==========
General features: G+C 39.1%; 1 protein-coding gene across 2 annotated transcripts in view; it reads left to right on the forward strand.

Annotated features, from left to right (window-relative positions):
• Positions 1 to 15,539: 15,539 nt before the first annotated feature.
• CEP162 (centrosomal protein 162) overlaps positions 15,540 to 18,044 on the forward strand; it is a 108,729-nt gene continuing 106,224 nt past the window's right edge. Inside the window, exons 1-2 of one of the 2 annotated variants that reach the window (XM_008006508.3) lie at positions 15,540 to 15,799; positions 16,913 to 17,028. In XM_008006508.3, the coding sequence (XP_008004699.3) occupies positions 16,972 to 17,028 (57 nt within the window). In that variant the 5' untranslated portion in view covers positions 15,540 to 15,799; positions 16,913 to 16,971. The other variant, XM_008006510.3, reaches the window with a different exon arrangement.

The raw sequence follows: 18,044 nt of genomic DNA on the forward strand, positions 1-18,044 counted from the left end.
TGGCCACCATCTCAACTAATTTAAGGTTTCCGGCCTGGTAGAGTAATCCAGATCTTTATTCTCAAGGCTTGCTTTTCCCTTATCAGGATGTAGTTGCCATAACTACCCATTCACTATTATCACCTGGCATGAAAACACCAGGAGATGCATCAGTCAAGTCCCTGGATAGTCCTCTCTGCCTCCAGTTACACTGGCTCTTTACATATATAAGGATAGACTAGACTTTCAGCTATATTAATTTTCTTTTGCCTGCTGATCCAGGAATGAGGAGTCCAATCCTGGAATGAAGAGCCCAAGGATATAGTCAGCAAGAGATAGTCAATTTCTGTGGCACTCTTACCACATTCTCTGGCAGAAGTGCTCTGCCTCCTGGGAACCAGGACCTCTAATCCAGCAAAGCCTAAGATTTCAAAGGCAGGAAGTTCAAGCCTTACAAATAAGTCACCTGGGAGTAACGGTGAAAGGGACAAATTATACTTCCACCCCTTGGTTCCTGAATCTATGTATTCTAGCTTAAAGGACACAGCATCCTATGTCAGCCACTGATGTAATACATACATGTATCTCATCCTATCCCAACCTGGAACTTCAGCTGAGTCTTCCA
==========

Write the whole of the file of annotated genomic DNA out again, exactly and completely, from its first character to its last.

General features: G+C 39.1%; 1 protein-coding gene across 2 annotated transcripts in view; it reads left to right on the forward strand.

Annotated features, from left to right (window-relative positions):
• Positions 1 to 15,539: 15,539 nt before the first annotated feature.
• CEP162 (centrosomal protein 162) overlaps positions 15,540 to 18,044 on the forward strand; it is a 108,729-nt gene continuing 106,224 nt past the window's right edge. Inside the window, exons 1-2 of one of the 2 annotated variants that reach the window (XM_008006508.3) lie at positions 15,540 to 15,799; positions 16,913 to 17,028. In XM_008006508.3, the coding sequence (XP_008004699.3) occupies positions 16,972 to 17,028 (57 nt within the window). In that variant the 5' untranslated portion in view covers positions 15,540 to 15,799; positions 16,913 to 16,971. The other variant, XM_008006510.3, reaches the window with a different exon arrangement.

The raw sequence follows: 18,044 nt of genomic DNA on the forward strand, positions 1-18,044 counted from the left end.
TGGCCACCATCTCAACTAATTTAAGGTTTCCGGCCTGGTAGAGTAATCCAGATCTTTATTCTCAAGGCTTGCTTTTCCCTTATCAGGATGTAGTTGCCATAACTACCCATTCACTATTATCACCTGGCATGAAAACACCAGGAGATGCATCAGTCAAGTCCCTGGATAGTCCTCTCTGCCTCCAGTTACACTGGCTCTTTACATATATAAGGATAGACTAGACTTTCAGCTATATTAATTTTCTTTTGCCTGCTGATCCAGGAATGAGGAGTCCAATCCTGGAATGAAGAGCCCAAGGATATAGTCAGCAAGAGATAGTCAATTTCTGTGGCACTCTTACCACATTCTCTGGCAGAAGTGCTCTGCCTCCTGGGAACCAGGACCTCTAATCCAGCAAAGCCTAAGATTTCAAAGGCAGGAAGTTCAAGCCTTACAAATAAGTCACCTGGGAGTAACGGTGAAAGGGACAAATTATACTTCCACCCCTTGGTTCCTGAATCTATGTATTCTAGCTTAAAGGACACAGCATCCTATGTCAGCCACTGATGTAATACATACATGTATCTCATCCTATCCCAACCTGGAACTTCAGCTGAGTCTTCCA